VOLUME 33 : NUMBER 5 : October 2010
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Readers are invited to write in with their questions about decisions of the Pharmaceutical Benefits Advisory Committee (PBAC). Australian Prescriber publishes selected questions from readers, together with answers from the PBAC. Questions may address issues such as regulatory decisions, pharmaceutical benefits listings and withdrawals.
This exclusive arrangement helps Australian Prescriber readers understand how the contents of the Pharmaceutical Benefits Scheme (PBS, see www.pbs.gov.au) are determined.
Letters and responses are reviewed by the Editorial Executive Committee and may be edited before publication. It may not be possible to reply to all individual questions.
While reviewing an article on bacteria with resistance to multiple antibiotics (Aust Prescr 2010;33:68–71), the Editorial Executive Committee found an anomaly in the availability of rifampicin on the Pharmaceutical Benefits Scheme (PBS). The restrictions for rifampicin do not include the treatment of methicillin-resistant Staphylococcus aureus (MRSA). For infections which can be managed with oral antibiotics, rifampicin is often given with fusidic acid. The PBS restrictions for fusidic acid require it to be used with another antibiotic in the treatment of proven serious staphylococcal infections. The other antibiotic is likely to be rifampicin, but this cannot be prescribed as a pharmaceutical benefit.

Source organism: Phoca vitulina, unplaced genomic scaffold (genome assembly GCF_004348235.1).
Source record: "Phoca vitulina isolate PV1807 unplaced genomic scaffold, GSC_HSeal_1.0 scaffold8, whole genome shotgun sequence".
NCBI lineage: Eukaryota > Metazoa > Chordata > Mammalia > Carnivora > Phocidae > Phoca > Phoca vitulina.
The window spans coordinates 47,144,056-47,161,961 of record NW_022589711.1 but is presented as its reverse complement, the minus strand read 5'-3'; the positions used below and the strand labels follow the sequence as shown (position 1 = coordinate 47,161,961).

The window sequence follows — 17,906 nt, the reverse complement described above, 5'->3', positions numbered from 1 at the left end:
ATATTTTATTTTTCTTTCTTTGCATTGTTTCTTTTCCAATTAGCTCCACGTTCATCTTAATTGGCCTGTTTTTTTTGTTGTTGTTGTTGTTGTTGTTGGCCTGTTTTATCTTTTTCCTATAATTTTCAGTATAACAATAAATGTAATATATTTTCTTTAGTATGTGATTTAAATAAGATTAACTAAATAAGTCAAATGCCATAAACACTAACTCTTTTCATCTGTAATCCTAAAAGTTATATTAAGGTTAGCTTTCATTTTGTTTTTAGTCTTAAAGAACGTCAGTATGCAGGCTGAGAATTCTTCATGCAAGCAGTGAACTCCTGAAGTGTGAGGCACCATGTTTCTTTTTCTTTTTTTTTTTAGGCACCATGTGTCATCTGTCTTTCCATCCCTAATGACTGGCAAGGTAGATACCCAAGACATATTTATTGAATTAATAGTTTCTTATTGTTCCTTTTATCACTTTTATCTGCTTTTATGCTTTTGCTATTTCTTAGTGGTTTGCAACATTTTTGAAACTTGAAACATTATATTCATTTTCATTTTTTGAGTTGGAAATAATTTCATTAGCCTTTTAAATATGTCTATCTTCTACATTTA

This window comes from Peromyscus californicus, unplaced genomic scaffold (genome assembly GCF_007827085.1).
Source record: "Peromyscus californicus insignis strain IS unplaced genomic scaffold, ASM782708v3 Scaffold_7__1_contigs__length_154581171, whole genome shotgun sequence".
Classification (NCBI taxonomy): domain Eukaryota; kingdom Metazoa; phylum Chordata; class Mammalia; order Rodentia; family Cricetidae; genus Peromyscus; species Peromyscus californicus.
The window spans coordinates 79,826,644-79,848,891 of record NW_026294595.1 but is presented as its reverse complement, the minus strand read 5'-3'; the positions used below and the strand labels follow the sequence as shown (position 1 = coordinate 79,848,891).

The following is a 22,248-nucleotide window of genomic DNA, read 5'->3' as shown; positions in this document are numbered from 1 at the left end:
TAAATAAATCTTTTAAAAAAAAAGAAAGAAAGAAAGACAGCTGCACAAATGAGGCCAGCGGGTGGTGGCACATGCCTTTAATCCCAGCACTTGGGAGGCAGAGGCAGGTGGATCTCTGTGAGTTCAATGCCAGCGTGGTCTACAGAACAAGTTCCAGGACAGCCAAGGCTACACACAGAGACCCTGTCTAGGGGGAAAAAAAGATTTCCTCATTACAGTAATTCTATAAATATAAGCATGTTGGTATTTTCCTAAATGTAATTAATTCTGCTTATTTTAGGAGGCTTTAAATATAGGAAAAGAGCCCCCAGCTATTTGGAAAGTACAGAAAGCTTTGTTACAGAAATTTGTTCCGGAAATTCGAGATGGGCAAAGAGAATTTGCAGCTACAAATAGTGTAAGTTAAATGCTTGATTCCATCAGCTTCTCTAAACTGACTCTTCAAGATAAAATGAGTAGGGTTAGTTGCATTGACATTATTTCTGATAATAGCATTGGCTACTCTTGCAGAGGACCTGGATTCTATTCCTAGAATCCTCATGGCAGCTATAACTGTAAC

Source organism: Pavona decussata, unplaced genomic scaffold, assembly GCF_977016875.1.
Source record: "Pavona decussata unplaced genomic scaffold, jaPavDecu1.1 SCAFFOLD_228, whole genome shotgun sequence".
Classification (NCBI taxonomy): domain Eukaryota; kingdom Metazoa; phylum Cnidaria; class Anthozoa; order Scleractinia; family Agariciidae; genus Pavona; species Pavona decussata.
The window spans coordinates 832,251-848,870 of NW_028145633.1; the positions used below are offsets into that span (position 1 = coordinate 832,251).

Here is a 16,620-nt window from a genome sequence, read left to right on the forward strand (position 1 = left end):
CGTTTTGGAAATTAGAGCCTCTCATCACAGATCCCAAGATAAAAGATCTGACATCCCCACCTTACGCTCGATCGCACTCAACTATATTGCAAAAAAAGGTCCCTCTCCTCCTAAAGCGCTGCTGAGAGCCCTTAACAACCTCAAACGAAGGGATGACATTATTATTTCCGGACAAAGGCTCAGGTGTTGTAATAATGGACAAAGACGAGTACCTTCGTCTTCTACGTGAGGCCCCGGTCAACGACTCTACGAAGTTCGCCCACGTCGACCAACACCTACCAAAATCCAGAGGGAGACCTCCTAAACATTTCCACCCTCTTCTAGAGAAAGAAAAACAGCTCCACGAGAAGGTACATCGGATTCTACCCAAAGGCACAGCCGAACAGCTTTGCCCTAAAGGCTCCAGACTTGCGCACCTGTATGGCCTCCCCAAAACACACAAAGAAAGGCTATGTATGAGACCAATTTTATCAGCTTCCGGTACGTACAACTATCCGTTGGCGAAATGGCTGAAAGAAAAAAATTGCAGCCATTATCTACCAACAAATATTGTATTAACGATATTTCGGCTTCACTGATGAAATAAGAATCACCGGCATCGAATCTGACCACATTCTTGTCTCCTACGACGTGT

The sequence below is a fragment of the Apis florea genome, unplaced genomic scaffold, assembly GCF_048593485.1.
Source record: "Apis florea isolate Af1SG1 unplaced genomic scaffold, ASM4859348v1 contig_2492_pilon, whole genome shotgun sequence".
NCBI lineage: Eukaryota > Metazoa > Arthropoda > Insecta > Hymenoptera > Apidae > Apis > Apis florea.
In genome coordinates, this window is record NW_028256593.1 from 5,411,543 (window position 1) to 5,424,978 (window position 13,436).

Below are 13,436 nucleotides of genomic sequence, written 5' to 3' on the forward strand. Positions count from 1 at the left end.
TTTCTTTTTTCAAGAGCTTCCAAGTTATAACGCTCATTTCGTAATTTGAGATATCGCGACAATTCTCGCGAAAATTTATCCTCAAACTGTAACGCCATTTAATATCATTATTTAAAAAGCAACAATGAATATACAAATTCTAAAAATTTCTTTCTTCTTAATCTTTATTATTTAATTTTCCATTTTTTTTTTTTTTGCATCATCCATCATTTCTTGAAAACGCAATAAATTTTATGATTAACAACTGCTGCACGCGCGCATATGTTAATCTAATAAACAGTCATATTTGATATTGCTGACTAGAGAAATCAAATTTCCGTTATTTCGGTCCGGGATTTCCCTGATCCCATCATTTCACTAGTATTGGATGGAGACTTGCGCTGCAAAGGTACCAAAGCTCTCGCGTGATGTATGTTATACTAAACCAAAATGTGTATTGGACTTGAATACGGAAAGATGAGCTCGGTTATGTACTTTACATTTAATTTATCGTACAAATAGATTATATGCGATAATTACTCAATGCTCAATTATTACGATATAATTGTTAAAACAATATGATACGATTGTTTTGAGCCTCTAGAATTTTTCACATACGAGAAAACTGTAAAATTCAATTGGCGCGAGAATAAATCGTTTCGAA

The purpose of using two antibiotics is to try to prevent further resistance. The Editorial Executive Committee therefore asked for the advice of the Pharmaceutical Benefits Advisory Committee on how to resolve the apparent anomaly in the PBS restrictions.
The PBAC has to consider the terms of marketing approval of a product. This approval is granted by the Therapeutic Goods Administration (TGA) and specifies the conditions in which the drug has shown acceptable safety and efficacy. The PBAC is not in a position to recommend that a drug be listed outside the terms of marketing approval specified by the TGA.
Currently, rifampicin is approved by the TGA for the treatment of tuberculosis, leprosy, prophylaxis of meningococcal disease and prophylaxis of household contacts of patients with Haemophilus influenzae type B. Under the National Health Act 1953 there is no provision for the subsidised supply of an item listed as a restricted benefit for use in a condition which lies outside the terms of the restriction specified in the Schedule of Pharmaceutical Benefits. The current PBS listing for rifampicin reflects the TGA registration and so rifampicin cannot be prescribed for MRSA under the PBS.
The PBAC is concerned that rifampicin is not available as a pharmaceutical benefit for treating MRSA and has previously asked the drug's sponsor to seek marketing approval for this indication. However, neither the PBAC nor the government can compel a manufacturer to apply for registration of a drug for a particular indication.
The Editorial Executive Committee sought responses from the manufacturers of rifampicin in Australia.
Dr Alex Condoleon, Medical Director Australia & New Zealand, Sanofi-aventis, comments:
The availability of rifampicin as a pharmaceutical benefit in combination with fusidic acid for methicillin-resistant Staphylococcus aureus (MRSA) would require supporting evidence to achieve registration with the TGA and subsequently reimbursement through the PBS. Sanofi-aventis has therefore searched the literature about this combination, to determine the feasability of increasing access to this regimen for patients.